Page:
Avira Password Manager - Αξιολόγηση: Γρήγορη Περίληψη από Ειδικό
Avira promises to allow you to securely store all of your passwords and notes on any device—for free! However the free option quickly lost its appeal as—as I mentioned above—the features were minimal, the UX was terrible and the customer support almost non-existent. Actually, it made me think that even Zoho Vault—which I was not a fan of—had amazing customer service, even if it wasn’t the best password manager out there. Avira doesn’t have even good customer service to boast about. I’ve reviewed over 70 different password managers, and found this to be one of the weakest.
Avira Password Manager Full Review
Unlike many password managers that come bundled with antiviruses, Avira’s password manager is a worthy standalone product. It combines bank-grade encryption with excellent functionality to provide all the basic password management features you’d expect, all in a user-friendly interface.
Avira Password Manager is available as a standalone option, or as part of Avira’s excellent Prime package that includes advanced antivirus protection, a VPN, PC tune-up tools, and more. All of Avira’s plans offer a very good value and come with a 30-day money-back guarantee.
Avira Password Manager Features
How do the Avira Password Manager’s features compare to other providers on the market? The bottom line is that there are really no outstanding features to balance out the awful UX and customer support.
The Avira Password Manager doesn’t offer many unique features, really only the basics:
- Stores passwords and protecting them with a master password
- Provides a password report with feedback on the strength of each password
- Automatic autofill with browser extensions for Google Chrome and Mozilla Firefox
- Two-step verification
When you enter a new account, you can select the password generator icon, and Avira will create a password for you. You can set the password length using a slide bar, for anywhere from 4 (not recommended) to 30 characters. All passwords include upper and lowercase letters as standard, and you can choose whether or not to include numbers and special characters with an easy checkbox. Since you don’t have to remember the password you generate, I recommend using at least 15 characters, which according to the Avira system, is estimated by outside security commentators to take at least 3 million years to crack!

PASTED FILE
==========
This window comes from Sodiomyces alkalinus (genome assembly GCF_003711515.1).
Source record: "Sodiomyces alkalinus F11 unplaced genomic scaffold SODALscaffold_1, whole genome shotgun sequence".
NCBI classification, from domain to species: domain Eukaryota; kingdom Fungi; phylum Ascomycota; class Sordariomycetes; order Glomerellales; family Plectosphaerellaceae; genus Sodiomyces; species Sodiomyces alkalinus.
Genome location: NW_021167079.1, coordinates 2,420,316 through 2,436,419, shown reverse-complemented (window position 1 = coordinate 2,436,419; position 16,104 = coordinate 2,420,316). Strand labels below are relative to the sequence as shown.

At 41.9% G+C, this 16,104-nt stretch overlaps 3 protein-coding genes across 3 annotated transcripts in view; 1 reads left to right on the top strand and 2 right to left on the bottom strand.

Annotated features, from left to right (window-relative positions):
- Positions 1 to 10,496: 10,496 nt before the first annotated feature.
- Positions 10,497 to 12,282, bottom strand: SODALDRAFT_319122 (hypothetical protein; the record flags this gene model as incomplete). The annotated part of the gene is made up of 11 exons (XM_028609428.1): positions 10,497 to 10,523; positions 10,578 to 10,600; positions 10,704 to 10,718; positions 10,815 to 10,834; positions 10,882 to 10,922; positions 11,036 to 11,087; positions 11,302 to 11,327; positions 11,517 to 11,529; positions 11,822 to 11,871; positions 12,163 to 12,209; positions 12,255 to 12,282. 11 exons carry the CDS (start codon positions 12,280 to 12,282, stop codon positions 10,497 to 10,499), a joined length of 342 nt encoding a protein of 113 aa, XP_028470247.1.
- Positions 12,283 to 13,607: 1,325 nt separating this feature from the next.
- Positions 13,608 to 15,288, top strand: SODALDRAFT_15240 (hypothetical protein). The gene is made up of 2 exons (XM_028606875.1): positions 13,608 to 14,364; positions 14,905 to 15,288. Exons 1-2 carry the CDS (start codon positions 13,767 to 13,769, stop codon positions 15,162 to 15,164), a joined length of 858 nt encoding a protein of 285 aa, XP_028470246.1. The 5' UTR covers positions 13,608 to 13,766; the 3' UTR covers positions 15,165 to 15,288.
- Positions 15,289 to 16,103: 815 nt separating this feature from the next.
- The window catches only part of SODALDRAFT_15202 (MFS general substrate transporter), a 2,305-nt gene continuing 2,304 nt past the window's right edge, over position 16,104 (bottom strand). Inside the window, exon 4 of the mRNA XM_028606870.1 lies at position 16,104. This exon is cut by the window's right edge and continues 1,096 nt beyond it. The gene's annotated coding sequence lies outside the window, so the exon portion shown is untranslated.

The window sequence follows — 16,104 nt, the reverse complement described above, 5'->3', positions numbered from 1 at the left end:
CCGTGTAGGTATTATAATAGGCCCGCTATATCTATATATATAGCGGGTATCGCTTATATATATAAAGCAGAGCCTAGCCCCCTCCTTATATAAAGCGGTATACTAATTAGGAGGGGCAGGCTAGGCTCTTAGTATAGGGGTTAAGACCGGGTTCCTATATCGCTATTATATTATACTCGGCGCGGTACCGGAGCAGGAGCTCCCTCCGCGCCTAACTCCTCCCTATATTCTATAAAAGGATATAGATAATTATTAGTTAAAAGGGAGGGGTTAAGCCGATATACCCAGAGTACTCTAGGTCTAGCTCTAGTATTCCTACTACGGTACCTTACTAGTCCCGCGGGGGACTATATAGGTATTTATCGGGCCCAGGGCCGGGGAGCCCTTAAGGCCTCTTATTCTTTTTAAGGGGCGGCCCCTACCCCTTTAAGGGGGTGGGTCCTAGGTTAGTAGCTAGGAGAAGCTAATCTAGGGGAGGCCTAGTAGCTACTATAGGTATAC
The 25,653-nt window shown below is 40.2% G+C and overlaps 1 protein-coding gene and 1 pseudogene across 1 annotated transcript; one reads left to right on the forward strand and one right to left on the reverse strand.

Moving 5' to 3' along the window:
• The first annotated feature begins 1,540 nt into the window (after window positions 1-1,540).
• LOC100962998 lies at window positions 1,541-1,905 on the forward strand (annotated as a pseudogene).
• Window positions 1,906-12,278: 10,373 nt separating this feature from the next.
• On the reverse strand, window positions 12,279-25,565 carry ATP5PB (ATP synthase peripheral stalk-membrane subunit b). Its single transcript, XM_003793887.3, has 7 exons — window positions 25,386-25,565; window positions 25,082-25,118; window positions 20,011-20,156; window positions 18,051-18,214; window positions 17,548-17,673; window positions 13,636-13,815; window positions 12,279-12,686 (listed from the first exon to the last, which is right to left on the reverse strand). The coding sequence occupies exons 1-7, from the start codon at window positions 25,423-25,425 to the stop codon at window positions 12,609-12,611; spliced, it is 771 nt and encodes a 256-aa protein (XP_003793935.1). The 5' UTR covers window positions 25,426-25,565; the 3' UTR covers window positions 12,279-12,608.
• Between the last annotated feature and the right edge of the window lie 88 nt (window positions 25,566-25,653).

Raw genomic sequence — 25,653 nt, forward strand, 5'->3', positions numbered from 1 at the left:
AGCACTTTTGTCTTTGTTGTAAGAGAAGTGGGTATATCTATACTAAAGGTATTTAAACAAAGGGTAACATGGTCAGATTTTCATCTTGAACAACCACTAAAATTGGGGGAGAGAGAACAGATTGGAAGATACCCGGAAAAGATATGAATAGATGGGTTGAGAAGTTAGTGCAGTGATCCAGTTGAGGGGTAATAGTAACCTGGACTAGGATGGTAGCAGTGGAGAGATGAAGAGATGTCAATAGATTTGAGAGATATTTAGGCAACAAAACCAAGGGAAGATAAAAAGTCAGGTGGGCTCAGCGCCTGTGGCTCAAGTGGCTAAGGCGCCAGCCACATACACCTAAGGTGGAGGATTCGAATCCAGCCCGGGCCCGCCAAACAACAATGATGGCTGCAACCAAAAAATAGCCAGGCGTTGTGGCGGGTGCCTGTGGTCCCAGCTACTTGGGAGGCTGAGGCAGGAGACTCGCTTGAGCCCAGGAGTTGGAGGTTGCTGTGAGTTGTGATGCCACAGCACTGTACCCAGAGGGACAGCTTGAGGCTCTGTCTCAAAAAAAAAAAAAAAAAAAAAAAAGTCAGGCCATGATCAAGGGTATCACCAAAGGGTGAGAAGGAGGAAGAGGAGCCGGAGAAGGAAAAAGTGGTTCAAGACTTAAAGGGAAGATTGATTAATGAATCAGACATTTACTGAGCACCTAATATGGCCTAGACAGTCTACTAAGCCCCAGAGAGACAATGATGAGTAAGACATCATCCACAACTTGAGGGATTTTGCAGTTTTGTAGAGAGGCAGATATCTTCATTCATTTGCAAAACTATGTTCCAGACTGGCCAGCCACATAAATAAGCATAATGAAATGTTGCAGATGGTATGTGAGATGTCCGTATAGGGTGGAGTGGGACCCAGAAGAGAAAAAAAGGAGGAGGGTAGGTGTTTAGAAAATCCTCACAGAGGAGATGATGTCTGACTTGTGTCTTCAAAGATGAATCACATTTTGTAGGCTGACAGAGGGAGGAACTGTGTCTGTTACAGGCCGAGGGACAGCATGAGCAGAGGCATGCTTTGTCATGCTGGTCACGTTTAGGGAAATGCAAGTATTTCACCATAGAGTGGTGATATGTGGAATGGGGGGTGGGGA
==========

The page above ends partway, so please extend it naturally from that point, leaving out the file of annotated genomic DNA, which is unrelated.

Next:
Avira captures credentials when you login to a site, making it easy to login when you revisit the same site. You have to click the entry field in order for the autofill to activate, which is to safeguard the system from filling your data into hidden forms. If you’ve saved multiple credentials for the site, Avira gives you a menu to choose from. It doesn’t include an option to apply a friendly name during capture, you have to go back and edit the entry.
I encountered a problem because Avira doesn’t capture credentials consistently. It did for some sites, and not for others. You can always add them in manually, but I found the inconsistency annoying. Especially when other password managers (hi there, LastPass! do a really great job of this.
Security Status Report
The left side bar includes an item called “security status” which gives you an overview of the security status of all of your accounts including unsafe websites, breached accounts, reused passwords and accounts to improve. If your password is weak or reused, there is an option to change it via the password manager I mentioned above
Avira Password Manager Plans and Pricing
Having found the free version so frustrating, I looked into the Pro version. But the wording was so vague, I wasn’t really sure what I would be getting in the Pro version that I didn’t have in the free one. Furthermore, if I was finding the free version so clunky and lacking intuition or support, why would I want to pay for a premium?
I took a look at the pricing chart to figure it out.
Unfortunately, this made me more confused.
The three features listed in the Pro version and not in the free version are:
- Analyzes existing passwords and notifies you about weak or duplicate ones: Doesn’t the free version do this? It scored my existing passwords, and wouldn’t let me enter passwords that were very weak. The difference between the paid and free version isn’t clear.
- Sends notifications if your data has been breached: This is also included in the free version, via an outside provider (see below). It isn’t clear if it is somehow done differently in the paid version, and more importantly, there are no instructions of what to do if your account is breached.
- Checks the security status of websites you’re registered on: This appeared to be the only real additional feature since it would check a website and notify you of a problem before you were breached. Yet, what if it was as clumsy as the features in the free version? And is that one feature worth paying for, even if it’s only a few dollars a year?
There is no information on how many devices can be added to either the free or paid version, so there was no apparent reason to upgrade there either.
So I just upgraded, and hoped for the best. The upgraded version was identical to the free one. What gives?
Once I was in the paid version, I had an entire range of Avira products including antivirus, VPN, an optimizer, software updater and anti-theft for my mobile devices. Nice. I even had the option of setting up a family locator to track my family members via their devices. That’s a bit creepy, but if you are the worrying type, it could be useful. All of those things are nice to have, but they have nothing to do with the password manager, which was identical to the free version.